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Article
July 11, 1931

THE SOUNDS PRODUCED BY AN EMBOLUS PASSING THROUGH THE HEART

JAMA. 1931;97(2):101. doi:10.1001/jama.1931.27310020003010a

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Abstract

The experience of hearing an embolus caught in a heart valve is so unusual that it seems worth recording.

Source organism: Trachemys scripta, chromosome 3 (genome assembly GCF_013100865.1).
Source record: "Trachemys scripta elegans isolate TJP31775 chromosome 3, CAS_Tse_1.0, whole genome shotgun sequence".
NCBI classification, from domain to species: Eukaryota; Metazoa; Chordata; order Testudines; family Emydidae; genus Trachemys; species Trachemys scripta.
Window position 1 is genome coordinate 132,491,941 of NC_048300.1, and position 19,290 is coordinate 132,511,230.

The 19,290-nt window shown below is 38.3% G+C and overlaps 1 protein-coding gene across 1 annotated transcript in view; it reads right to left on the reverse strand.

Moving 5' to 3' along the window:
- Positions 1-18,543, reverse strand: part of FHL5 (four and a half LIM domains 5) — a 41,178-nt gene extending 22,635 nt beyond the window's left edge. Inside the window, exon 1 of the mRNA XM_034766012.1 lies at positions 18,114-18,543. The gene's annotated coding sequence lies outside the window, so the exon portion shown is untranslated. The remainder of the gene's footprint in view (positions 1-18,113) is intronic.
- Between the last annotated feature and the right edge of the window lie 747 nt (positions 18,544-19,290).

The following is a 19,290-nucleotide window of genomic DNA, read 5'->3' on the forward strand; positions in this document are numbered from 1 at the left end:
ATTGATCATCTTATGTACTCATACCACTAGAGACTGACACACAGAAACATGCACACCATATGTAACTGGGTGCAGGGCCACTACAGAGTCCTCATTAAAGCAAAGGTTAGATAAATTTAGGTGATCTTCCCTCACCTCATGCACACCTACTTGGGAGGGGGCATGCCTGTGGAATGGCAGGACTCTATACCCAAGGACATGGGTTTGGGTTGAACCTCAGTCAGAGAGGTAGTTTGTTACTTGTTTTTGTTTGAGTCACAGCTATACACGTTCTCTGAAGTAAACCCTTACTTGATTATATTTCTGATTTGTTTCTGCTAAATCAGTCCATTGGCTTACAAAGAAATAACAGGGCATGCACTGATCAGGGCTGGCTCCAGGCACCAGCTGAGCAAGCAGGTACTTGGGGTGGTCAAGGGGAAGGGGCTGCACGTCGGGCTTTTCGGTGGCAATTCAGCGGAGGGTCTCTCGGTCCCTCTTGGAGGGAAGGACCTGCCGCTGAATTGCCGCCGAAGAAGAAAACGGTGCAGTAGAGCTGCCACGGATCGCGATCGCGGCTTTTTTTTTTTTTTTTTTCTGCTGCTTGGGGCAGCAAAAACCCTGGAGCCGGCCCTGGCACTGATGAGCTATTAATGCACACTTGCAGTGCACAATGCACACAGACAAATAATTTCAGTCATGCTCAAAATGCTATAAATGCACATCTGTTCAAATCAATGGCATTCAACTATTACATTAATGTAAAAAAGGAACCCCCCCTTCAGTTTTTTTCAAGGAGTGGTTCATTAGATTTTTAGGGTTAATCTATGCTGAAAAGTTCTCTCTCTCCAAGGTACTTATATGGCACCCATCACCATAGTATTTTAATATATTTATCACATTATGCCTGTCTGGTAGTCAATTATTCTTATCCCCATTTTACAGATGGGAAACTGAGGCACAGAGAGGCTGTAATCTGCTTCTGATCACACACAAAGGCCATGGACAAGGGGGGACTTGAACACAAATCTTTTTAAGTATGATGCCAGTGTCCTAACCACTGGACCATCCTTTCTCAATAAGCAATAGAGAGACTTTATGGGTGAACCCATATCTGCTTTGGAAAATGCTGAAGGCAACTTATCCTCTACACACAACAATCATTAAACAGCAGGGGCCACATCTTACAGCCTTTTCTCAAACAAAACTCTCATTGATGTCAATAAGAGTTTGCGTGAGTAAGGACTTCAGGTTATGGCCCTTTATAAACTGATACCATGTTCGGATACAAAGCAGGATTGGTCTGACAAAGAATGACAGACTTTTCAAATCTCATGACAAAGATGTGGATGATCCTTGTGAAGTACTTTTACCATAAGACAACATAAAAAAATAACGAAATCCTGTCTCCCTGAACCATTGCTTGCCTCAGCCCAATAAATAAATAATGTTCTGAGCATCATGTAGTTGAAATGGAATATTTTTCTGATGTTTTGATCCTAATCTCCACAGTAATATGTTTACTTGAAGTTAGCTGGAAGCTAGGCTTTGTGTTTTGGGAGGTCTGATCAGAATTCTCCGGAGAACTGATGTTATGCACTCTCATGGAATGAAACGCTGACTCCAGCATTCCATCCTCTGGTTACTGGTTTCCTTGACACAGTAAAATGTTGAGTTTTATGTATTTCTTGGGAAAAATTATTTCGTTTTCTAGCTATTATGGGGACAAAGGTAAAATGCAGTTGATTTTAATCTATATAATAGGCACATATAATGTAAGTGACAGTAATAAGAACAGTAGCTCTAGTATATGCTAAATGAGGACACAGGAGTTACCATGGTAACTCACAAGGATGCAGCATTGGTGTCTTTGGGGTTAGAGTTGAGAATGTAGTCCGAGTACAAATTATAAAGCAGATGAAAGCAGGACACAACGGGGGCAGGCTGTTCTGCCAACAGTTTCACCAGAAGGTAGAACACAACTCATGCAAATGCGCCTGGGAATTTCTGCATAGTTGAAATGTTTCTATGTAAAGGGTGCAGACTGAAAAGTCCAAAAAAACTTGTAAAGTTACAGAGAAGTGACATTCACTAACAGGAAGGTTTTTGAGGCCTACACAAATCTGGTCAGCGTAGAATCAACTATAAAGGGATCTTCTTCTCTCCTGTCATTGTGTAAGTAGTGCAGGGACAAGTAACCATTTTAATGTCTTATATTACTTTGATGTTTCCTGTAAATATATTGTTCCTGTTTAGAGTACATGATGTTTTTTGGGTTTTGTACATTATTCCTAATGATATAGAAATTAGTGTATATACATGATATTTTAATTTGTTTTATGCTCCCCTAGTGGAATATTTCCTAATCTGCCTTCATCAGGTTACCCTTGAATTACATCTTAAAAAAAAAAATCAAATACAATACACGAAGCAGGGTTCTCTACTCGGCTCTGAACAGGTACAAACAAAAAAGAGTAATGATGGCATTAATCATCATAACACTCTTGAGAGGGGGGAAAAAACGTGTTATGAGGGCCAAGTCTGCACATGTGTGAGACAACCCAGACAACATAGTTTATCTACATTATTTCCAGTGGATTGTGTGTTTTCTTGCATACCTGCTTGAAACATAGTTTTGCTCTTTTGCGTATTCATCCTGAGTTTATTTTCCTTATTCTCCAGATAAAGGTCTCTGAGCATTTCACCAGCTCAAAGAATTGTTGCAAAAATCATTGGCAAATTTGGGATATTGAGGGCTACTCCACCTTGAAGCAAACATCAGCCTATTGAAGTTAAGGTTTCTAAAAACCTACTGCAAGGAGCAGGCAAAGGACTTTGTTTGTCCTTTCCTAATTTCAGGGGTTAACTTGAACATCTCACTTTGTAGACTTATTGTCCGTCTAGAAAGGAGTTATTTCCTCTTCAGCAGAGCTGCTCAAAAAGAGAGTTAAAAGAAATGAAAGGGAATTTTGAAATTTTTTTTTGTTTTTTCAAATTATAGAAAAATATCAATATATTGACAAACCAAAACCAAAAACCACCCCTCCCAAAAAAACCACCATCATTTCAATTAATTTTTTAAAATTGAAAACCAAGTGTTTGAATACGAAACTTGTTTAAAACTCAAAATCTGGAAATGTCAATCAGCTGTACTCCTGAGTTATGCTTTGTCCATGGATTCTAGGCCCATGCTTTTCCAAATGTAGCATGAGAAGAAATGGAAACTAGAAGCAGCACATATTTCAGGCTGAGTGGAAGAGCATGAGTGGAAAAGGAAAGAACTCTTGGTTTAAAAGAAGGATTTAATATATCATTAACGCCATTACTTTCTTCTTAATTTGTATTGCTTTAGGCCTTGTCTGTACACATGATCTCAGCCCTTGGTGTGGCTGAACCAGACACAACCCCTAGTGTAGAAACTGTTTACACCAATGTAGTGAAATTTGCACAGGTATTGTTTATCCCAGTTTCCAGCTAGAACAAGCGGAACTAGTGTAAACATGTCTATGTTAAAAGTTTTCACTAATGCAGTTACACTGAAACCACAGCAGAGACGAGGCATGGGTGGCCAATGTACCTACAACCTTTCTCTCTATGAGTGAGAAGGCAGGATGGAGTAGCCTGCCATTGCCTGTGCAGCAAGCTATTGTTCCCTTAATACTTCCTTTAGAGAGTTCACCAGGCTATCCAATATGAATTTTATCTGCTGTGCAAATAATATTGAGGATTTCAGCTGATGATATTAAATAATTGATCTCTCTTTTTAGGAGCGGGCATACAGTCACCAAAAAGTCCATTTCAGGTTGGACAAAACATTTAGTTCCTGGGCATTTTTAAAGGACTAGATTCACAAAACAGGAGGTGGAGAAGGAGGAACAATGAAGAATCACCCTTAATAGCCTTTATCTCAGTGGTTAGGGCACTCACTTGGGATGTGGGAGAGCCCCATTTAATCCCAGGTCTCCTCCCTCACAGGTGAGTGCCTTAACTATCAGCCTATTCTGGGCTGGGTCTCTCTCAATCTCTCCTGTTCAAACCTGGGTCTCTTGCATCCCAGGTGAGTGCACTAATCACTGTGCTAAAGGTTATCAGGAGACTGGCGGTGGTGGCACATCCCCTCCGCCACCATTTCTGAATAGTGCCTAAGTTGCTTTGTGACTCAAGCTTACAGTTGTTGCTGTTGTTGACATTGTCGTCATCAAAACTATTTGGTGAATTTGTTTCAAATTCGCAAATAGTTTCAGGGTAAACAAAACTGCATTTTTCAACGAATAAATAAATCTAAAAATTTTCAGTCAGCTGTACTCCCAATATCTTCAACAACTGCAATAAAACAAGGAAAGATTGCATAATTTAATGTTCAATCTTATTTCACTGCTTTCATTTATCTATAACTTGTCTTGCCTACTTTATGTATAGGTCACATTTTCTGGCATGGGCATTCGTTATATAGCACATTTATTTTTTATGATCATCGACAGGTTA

A woman, aged 55, had received injections of a proprietary invert sugar solution for the purpose of occluding varicose veins in the leg. The surgeon who had performed the injection had carefully selected the case, having thoroughly investigated and found that none of the contraindications to this procedure existed. In spite of this the patient, shortly after the third injection, had onset of shortness of breath, precordial distress, pain in the chest, and cough. She was confined to bed for three weeks, at which time her symptoms were almost entirely gone and she was allowed to sit up in a chair. After sitting up for about half an hour, she had a recurrence of symptoms similar to those described at the time of the first embolus, accompanied by considerable shock and

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